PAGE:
The story of the existing houses is quickly told: It concerns the listed Appendix Old Klöpperhaus, which was built in 1911 as an extension of the Old Klöpperhaus according to the plans of the architects Lundt and Kallmorgen. The Old Klöpperhaus itself, a grand office building, was able to grow into a modern business and office building in 2016 thanks to the renovation by caspar.
However, the appendix, which is only three storeys high, required a new idea. After successfully persuading the Historical Monuments Authority, it was raised by two storeys during the refurbishment and extended with a six-storey glass tower on the 129 square metres adjoining site.
The special feature of the Görttwiete: It is an old building with a brick façade, a new building with a glass façade, and an extension with a metal cladding. These three parts were connected in a very confined space in accordance with monument preservation and structural requirements. The ensemble shows how different design ideas can interact harmoniously with each other. The interiors impress with loft-like spaces and spectacular panoramic views.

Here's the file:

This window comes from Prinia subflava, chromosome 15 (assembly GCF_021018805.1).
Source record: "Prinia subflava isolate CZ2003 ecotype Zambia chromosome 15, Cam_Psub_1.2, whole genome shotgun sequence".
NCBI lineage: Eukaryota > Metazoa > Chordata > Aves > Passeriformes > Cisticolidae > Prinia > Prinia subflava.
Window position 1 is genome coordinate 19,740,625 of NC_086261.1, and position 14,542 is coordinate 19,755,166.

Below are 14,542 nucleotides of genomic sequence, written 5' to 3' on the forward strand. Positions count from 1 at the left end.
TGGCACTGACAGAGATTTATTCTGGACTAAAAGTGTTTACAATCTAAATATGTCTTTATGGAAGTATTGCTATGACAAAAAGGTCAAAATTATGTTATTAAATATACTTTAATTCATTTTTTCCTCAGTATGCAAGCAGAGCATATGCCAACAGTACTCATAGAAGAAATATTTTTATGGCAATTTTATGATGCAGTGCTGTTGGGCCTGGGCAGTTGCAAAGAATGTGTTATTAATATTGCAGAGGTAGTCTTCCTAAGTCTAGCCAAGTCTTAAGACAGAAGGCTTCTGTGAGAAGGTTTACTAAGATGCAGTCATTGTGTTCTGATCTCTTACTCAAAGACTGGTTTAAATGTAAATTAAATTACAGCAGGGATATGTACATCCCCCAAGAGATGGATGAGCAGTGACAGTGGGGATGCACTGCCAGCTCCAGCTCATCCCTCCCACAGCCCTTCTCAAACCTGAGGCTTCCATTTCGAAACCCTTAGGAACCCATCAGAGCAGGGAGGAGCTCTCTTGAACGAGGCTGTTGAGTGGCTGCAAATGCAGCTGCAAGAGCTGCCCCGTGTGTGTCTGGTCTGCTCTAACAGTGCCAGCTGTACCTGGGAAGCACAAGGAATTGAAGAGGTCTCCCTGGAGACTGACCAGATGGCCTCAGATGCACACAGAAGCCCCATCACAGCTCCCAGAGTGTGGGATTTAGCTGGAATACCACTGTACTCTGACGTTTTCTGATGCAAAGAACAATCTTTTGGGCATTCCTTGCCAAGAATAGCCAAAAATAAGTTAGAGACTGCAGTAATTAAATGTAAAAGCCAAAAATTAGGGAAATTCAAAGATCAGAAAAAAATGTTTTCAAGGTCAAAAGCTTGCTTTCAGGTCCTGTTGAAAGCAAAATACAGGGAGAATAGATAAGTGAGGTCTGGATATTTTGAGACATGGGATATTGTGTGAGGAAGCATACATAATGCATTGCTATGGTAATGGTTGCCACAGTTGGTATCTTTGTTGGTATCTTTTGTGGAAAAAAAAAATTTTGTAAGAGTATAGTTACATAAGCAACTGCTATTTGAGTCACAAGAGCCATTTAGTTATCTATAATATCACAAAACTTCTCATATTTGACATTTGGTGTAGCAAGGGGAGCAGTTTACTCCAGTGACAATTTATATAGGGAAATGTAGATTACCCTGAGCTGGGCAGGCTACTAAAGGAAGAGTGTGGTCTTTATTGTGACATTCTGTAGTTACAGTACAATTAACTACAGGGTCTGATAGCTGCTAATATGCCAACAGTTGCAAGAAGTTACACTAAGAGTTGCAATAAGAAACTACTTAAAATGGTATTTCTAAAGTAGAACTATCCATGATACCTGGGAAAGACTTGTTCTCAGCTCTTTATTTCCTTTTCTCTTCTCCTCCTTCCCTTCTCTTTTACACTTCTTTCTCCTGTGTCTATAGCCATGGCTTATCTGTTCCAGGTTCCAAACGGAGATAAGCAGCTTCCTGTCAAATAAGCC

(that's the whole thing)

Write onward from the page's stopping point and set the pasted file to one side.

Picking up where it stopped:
On the site of the Görttwiete, there are two overlapping urban ground plans, which is interesting from an urban planning point of view. On the one hand, there is the Görttwiete itself as a historically grown path, part of the old town layout of Hamburg. On the other hand, there is the Willy-Brandt-Straße as a post-war heritage, built for a traffic-friendly city. Today, the Görttwiete comes back to life: the historical connection as a pedestrian alliance between Rödingsmarkt and Hopfenmarkt is preserved. Thus, Görttwiete is also a bridge leading to the eventful chapters of Hamburg’s history.